Do Opportunities Exist In The Freezer Case For Beef?
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Suggested Lead: Steve Giroux, (pron. juh-roo´) vice president of sales and marketing for American Foods Group brands division, says the beef checkoff is working together with their company to help grow consumer awareness about frozen beef offerings and in turn, increase beef sales. Right now, square footage in the freezer case is about 68 percent chicken and 32 percent beef, which means there is a lot of upside potential for beef.
Giroux 1: “There’s a new frontier for beef – it’s in the freezer case – to expand beef sales. We’ve come up with some innovative products that we feel will fit those needs and actually expand sales. It’s not taking away from the fresh case, it’s actually expanding beef sales into the freezer case. So we feel that right now, there are some stew meat opportunities off the chuck roll, and the cube steaks off the round, and we’re also working with the new Denver steak that comes off the chuck eye roll as well so that we can build that business there.” (27 seconds)
Each year, the beef checkoff partners with retailers and foodservice restaurants to expand promotional and marketing opportunities for beef. Giroux takes us through the process he believes is necessary to reach consumers.
Giroux 2: “It’s going to be an education process and that’s where we really need to do some PR to get them out there, to understand it. But the biggest thing is to also do demos because once we get it in their mouth, it’s a great eating experience and that’s where we need to expand that. And we also need to, in not only retail but foodservice, get it on some menus, and let people try it and get the promotion going that way, too.” (20 seconds)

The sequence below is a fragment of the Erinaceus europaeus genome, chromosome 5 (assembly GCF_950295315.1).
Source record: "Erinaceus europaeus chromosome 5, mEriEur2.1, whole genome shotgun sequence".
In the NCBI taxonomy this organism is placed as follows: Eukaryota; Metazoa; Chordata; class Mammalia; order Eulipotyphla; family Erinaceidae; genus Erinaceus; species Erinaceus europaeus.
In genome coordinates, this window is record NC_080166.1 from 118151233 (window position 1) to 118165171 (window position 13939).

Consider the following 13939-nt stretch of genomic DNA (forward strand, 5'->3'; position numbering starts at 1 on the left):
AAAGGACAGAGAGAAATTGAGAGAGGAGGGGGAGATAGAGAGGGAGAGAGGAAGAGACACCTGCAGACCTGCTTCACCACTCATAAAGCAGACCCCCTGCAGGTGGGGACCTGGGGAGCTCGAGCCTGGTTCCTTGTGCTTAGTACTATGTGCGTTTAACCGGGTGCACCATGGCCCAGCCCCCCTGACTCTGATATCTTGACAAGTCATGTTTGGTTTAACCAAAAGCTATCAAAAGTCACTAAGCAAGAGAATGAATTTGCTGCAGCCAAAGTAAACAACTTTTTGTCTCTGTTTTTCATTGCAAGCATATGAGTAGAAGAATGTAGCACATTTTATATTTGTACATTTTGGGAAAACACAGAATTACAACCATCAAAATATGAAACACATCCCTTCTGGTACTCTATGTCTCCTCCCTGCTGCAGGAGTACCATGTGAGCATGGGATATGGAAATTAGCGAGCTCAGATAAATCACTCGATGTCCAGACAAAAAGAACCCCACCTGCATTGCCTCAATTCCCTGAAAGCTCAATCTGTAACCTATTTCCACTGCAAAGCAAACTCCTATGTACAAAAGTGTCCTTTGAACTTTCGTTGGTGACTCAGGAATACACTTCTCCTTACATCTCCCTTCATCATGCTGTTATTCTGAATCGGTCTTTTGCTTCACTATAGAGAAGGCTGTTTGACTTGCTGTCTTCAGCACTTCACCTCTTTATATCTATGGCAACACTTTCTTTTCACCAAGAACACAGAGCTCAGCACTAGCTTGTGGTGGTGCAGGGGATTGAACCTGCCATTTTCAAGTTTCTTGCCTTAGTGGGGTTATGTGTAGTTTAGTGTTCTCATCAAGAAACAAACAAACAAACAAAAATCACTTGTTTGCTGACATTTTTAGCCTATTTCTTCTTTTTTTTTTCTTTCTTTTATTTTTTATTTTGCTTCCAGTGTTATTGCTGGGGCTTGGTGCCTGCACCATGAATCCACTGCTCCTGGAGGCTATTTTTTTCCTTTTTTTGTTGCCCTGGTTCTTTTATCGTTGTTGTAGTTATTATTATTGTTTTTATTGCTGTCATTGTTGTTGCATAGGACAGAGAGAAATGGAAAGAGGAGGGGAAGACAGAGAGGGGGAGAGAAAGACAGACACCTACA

So what’s the ultimate possibility for increasing beef sales through the freezer case? Giroux can’t put a specific number to the prediction, but says the outlook looks favorable.
Giroux 3: “Industry-wide, I think it could be … when you look at what chicken does, hundreds of millions of pounds out of the freezer … what we can do is if we can get just a piece of that and grow that business in a nice, manageable number every year, there could be very large numbers down the road for the beef industry.” (17 seconds)
The Beef Checkoff Program was established as part of the 1985 Farm Bill. The checkoff assesses $1 per head on the sale of live domestic and imported cattle, in addition to a comparable assessment on imported beef and beef products. States retain up to 50 cents on the dollar and forward the other 50 cents per head to the Cattlemen’s Beef Promotion and Research Board, which administers the national checkoff program, subject to USDA approval.